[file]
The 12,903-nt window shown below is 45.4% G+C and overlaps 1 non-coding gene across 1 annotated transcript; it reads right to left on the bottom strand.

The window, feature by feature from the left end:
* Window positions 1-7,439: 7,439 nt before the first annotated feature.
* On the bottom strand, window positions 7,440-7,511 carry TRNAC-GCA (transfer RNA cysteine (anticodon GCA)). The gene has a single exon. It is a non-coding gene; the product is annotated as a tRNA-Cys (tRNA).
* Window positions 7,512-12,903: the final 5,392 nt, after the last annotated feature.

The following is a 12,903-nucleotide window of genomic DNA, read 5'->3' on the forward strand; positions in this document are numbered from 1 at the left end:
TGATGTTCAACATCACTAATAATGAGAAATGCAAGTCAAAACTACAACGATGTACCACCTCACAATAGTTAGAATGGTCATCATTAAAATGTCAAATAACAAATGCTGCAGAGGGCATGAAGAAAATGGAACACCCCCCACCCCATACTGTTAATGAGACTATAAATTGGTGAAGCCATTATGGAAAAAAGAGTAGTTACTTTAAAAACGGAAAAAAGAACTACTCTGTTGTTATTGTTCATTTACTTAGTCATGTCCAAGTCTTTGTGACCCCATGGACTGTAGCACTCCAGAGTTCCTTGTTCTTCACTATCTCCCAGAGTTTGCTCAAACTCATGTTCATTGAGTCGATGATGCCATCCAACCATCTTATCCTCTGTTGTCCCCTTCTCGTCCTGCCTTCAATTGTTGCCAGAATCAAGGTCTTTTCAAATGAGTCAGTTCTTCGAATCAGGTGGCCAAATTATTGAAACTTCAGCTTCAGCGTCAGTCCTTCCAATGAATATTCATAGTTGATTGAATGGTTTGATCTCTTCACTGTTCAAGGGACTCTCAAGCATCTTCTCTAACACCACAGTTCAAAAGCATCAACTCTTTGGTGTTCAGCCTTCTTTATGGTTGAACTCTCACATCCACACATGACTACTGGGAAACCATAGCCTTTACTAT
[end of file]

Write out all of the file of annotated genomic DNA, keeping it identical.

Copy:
The 12,903-nt window shown below is 45.4% G+C and overlaps 1 non-coding gene across 1 annotated transcript; it reads right to left on the bottom strand.

The window, feature by feature from the left end:
* Window positions 1-7,439: 7,439 nt before the first annotated feature.
* On the bottom strand, window positions 7,440-7,511 carry TRNAC-GCA (transfer RNA cysteine (anticodon GCA)). The gene has a single exon. It is a non-coding gene; the product is annotated as a tRNA-Cys (tRNA).
* Window positions 7,512-12,903: the final 5,392 nt, after the last annotated feature.

The following is a 12,903-nucleotide window of genomic DNA, read 5'->3' on the forward strand; positions in this document are numbered from 1 at the left end:
TGATGTTCAACATCACTAATAATGAGAAATGCAAGTCAAAACTACAACGATGTACCACCTCACAATAGTTAGAATGGTCATCATTAAAATGTCAAATAACAAATGCTGCAGAGGGCATGAAGAAAATGGAACACCCCCCACCCCATACTGTTAATGAGACTATAAATTGGTGAAGCCATTATGGAAAAAAGAGTAGTTACTTTAAAAACGGAAAAAAGAACTACTCTGTTGTTATTGTTCATTTACTTAGTCATGTCCAAGTCTTTGTGACCCCATGGACTGTAGCACTCCAGAGTTCCTTGTTCTTCACTATCTCCCAGAGTTTGCTCAAACTCATGTTCATTGAGTCGATGATGCCATCCAACCATCTTATCCTCTGTTGTCCCCTTCTCGTCCTGCCTTCAATTGTTGCCAGAATCAAGGTCTTTTCAAATGAGTCAGTTCTTCGAATCAGGTGGCCAAATTATTGAAACTTCAGCTTCAGCGTCAGTCCTTCCAATGAATATTCATAGTTGATTGAATGGTTTGATCTCTTCACTGTTCAAGGGACTCTCAAGCATCTTCTCTAACACCACAGTTCAAAAGCATCAACTCTTTGGTGTTCAGCCTTCTTTATGGTTGAACTCTCACATCCACACATGACTACTGGGAAACCATAGCCTTTACTAT